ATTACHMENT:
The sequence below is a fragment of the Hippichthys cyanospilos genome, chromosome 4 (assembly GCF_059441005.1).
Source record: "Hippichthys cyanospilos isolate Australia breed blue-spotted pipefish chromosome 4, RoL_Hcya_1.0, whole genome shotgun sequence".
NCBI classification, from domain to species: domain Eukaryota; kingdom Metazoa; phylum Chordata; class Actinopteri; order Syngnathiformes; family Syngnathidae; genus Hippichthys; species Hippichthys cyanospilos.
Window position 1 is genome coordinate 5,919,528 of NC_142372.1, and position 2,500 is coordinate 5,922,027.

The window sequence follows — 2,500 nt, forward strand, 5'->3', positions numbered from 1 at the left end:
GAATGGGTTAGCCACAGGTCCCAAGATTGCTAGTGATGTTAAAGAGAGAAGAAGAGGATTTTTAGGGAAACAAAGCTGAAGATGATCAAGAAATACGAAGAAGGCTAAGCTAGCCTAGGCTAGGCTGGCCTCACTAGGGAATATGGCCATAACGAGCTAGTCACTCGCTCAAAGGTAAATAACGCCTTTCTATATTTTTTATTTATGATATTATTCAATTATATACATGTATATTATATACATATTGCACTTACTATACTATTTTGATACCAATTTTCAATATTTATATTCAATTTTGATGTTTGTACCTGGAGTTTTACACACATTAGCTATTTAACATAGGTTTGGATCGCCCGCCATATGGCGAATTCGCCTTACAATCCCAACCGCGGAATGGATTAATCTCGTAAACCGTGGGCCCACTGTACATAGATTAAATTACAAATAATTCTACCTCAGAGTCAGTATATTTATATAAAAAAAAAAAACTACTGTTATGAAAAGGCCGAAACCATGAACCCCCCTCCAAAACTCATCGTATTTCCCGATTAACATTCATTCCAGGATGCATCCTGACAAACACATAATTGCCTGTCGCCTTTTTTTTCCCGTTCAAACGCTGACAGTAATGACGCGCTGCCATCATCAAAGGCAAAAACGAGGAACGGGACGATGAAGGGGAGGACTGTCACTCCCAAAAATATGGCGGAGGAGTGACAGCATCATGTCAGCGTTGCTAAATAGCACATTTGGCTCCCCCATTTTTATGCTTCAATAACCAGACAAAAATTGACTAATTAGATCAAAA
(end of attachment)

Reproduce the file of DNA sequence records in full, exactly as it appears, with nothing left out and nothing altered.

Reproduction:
The sequence below is a fragment of the Hippichthys cyanospilos genome, chromosome 4 (assembly GCF_059441005.1).
Source record: "Hippichthys cyanospilos isolate Australia breed blue-spotted pipefish chromosome 4, RoL_Hcya_1.0, whole genome shotgun sequence".
NCBI classification, from domain to species: domain Eukaryota; kingdom Metazoa; phylum Chordata; class Actinopteri; order Syngnathiformes; family Syngnathidae; genus Hippichthys; species Hippichthys cyanospilos.
Window position 1 is genome coordinate 5,919,528 of NC_142372.1, and position 2,500 is coordinate 5,922,027.

The window sequence follows — 2,500 nt, forward strand, 5'->3', positions numbered from 1 at the left end:
GAATGGGTTAGCCACAGGTCCCAAGATTGCTAGTGATGTTAAAGAGAGAAGAAGAGGATTTTTAGGGAAACAAAGCTGAAGATGATCAAGAAATACGAAGAAGGCTAAGCTAGCCTAGGCTAGGCTGGCCTCACTAGGGAATATGGCCATAACGAGCTAGTCACTCGCTCAAAGGTAAATAACGCCTTTCTATATTTTTTATTTATGATATTATTCAATTATATACATGTATATTATATACATATTGCACTTACTATACTATTTTGATACCAATTTTCAATATTTATATTCAATTTTGATGTTTGTACCTGGAGTTTTACACACATTAGCTATTTAACATAGGTTTGGATCGCCCGCCATATGGCGAATTCGCCTTACAATCCCAACCGCGGAATGGATTAATCTCGTAAACCGTGGGCCCACTGTACATAGATTAAATTACAAATAATTCTACCTCAGAGTCAGTATATTTATATAAAAAAAAAAAACTACTGTTATGAAAAGGCCGAAACCATGAACCCCCCTCCAAAACTCATCGTATTTCCCGATTAACATTCATTCCAGGATGCATCCTGACAAACACATAATTGCCTGTCGCCTTTTTTTTCCCGTTCAAACGCTGACAGTAATGACGCGCTGCCATCATCAAAGGCAAAAACGAGGAACGGGACGATGAAGGGGAGGACTGTCACTCCCAAAAATATGGCGGAGGAGTGACAGCATCATGTCAGCGTTGCTAAATAGCACATTTGGCTCCCCCATTTTTATGCTTCAATAACCAGACAAAAATTGACTAATTAGATCAAAA